February 16th, 2015
After breakfast, we learned about krill – the true king of Southern Ocean. Krill is a collective term for the large variety of marine crustaceans that make the Antarctic waters their home. It is a food source for many species of Antarctic fauna.
The bridge was open to passengers, and we had the opportunity to learn a lot by asking questions and just observing. One of the officers talked about the basics of ship handling, showing the main navigation and control instruments and answering our questions.
In the morning, we saw whale spouts and, after lunch – two fins bent backwards – killer whales or orca! Nobody was expecting them, and we wish they were a bit closer to the ship. At the IAATO briefing we were told how to behave ourselves while ashore, how far to stay away from the penguins, how to dress and to embark the Zodiacs.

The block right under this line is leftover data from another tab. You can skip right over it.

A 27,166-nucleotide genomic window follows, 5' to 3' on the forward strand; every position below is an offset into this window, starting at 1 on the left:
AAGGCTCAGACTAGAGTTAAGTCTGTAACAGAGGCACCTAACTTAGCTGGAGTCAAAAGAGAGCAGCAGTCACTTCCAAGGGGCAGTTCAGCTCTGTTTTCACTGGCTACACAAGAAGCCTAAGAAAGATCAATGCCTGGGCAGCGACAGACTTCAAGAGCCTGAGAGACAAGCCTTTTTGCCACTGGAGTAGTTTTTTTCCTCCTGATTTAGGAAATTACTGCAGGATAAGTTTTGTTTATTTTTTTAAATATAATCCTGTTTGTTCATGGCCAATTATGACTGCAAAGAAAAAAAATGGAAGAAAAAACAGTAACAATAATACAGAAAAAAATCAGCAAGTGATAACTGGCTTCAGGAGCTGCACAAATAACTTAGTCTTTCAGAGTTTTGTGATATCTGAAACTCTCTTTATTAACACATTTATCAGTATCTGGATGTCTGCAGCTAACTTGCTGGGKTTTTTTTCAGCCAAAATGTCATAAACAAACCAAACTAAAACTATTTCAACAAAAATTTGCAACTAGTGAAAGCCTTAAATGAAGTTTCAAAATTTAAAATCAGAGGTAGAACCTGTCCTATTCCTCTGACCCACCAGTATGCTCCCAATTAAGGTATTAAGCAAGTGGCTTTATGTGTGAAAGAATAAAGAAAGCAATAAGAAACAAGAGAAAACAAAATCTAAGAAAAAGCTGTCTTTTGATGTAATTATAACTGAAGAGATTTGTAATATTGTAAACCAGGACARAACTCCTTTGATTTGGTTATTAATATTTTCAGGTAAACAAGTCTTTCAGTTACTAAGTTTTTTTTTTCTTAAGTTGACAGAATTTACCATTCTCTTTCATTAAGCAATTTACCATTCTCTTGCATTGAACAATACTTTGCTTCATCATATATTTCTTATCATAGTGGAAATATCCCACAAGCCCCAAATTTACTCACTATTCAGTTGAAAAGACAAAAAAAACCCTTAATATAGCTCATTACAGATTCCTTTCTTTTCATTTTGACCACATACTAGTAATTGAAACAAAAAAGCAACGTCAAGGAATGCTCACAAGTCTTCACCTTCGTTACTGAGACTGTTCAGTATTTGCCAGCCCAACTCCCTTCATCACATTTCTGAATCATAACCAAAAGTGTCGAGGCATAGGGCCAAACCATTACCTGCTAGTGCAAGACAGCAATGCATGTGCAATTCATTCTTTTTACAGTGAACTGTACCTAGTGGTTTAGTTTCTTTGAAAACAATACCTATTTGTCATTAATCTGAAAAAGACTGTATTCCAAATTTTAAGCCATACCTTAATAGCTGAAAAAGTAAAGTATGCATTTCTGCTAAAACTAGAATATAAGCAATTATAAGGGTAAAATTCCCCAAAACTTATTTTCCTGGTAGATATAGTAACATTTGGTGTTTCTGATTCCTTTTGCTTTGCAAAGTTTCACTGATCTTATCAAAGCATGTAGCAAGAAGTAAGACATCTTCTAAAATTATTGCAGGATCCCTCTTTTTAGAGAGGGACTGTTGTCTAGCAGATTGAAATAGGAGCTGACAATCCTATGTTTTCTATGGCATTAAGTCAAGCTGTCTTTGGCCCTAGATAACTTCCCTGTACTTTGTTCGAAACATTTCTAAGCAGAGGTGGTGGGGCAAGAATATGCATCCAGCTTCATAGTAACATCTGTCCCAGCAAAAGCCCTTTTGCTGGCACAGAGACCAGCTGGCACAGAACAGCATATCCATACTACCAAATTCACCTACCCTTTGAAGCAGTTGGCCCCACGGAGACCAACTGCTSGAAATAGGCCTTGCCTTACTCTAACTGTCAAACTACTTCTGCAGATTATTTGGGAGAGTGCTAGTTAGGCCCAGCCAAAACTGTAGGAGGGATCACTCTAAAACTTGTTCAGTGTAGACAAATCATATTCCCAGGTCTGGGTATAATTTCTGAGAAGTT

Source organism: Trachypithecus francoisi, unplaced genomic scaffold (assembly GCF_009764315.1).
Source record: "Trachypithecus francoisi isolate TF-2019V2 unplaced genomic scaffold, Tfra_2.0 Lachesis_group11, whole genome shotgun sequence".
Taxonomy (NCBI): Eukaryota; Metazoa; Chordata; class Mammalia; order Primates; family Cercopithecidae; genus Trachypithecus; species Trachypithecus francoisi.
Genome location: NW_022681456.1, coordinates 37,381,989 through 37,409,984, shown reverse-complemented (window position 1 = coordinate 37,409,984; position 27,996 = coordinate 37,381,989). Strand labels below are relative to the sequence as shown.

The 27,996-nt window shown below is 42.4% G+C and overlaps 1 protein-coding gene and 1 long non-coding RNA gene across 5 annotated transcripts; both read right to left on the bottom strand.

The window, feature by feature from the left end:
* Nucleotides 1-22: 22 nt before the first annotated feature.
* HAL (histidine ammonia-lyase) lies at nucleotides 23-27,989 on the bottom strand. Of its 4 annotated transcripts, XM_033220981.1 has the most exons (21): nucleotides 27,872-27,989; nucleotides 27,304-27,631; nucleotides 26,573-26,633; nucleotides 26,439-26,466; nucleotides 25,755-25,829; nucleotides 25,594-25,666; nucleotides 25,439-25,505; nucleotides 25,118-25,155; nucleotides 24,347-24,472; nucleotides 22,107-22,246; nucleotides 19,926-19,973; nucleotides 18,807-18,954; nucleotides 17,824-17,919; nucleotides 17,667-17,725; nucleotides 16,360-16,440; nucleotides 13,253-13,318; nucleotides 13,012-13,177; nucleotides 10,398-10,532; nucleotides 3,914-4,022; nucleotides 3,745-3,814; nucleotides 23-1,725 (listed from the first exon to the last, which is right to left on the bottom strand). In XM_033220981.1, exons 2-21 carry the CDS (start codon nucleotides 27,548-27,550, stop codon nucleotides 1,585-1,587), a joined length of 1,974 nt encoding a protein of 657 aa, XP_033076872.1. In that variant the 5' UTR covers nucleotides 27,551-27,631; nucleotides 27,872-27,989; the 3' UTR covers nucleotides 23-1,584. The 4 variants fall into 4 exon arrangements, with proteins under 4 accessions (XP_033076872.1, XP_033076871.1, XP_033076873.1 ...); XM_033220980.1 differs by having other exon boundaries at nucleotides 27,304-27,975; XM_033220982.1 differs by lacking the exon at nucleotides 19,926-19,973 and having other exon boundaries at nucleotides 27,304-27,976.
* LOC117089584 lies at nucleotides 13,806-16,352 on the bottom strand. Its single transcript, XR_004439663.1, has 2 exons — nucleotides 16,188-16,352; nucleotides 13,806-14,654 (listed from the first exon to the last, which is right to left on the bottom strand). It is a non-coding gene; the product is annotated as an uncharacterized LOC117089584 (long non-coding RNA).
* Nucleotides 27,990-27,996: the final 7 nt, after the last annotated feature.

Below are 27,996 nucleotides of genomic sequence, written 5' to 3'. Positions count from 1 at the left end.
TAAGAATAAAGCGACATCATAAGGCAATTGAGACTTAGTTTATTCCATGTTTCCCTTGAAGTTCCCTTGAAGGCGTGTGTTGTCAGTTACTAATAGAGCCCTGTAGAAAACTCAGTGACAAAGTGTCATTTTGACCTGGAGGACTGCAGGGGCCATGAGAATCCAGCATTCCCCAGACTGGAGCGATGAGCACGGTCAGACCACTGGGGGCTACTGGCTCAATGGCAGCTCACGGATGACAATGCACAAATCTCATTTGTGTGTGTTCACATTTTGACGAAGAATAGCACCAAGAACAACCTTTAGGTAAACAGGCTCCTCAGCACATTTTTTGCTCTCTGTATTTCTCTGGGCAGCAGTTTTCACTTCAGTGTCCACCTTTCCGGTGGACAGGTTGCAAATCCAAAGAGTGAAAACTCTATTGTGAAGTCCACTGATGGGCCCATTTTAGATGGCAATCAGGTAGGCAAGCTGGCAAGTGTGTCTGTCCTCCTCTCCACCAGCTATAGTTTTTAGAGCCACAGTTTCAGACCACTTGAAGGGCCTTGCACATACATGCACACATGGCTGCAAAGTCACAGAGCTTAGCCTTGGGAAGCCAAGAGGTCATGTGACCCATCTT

In Yankee Harbour, we were greeted by a colony of Gentoo penguins along with some young, aggressive fur seals and a couple of curious, sausage-like Weddell seals. Hailey, our expedition leader, happily instructed everyone on what’s what, tells us where we can safely go and where we can’t, and points out all the interesting features of the landing site.
The seals really showed us who’s boss: they hissed aggressively and grinned at us; eventually they lost interest in the aliens in red parkas. We joyfully walked the island until it was nearly dark. The ship turned on its parade lights, and we returned with the last Zodiac, bouncing along the waves like a frog. We have to give a lot of credit to the crew expedition staff, as everything went seamlessly. It was a near-perfect day!